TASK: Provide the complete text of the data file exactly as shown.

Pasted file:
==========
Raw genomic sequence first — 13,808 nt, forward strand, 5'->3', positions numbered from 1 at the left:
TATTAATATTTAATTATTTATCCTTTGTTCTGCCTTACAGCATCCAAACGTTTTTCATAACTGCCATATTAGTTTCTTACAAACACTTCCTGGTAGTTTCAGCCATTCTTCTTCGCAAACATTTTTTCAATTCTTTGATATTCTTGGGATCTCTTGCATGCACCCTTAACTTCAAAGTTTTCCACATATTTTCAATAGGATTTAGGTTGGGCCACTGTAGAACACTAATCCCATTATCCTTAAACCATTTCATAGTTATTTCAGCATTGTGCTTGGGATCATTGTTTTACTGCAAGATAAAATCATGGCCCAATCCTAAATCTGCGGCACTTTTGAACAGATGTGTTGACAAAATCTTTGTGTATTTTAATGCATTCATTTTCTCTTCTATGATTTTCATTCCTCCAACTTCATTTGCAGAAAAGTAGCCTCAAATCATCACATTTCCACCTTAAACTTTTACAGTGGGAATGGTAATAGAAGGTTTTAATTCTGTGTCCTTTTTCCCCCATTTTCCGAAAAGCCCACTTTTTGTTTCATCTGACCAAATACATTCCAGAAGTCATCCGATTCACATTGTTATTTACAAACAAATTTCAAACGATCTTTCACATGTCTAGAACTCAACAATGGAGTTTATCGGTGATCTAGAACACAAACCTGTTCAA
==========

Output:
Raw genomic sequence first — 13,808 nt, forward strand, 5'->3', positions numbered from 1 at the left:
TATTAATATTTAATTATTTATCCTTTGTTCTGCCTTACAGCATCCAAACGTTTTTCATAACTGCCATATTAGTTTCTTACAAACACTTCCTGGTAGTTTCAGCCATTCTTCTTCGCAAACATTTTTTCAATTCTTTGATATTCTTGGGATCTCTTGCATGCACCCTTAACTTCAAAGTTTTCCACATATTTTCAATAGGATTTAGGTTGGGCCACTGTAGAACACTAATCCCATTATCCTTAAACCATTTCATAGTTATTTCAGCATTGTGCTTGGGATCATTGTTTTACTGCAAGATAAAATCATGGCCCAATCCTAAATCTGCGGCACTTTTGAACAGATGTGTTGACAAAATCTTTGTGTATTTTAATGCATTCATTTTCTCTTCTATGATTTTCATTCCTCCAACTTCATTTGCAGAAAAGTAGCCTCAAATCATCACATTTCCACCTTAAACTTTTACAGTGGGAATGGTAATAGAAGGTTTTAATTCTGTGTCCTTTTTCCCCCATTTTCCGAAAAGCCCACTTTTTGTTTCATCTGACCAAATACATTCCAGAAGTCATCCGATTCACATTGTTATTTACAAACAAATTTCAAACGATCTTTCACATGTCTAGAACTCAACAATGGAGTTTATCGGTGATCTAGAACACAAACCTGTTCAA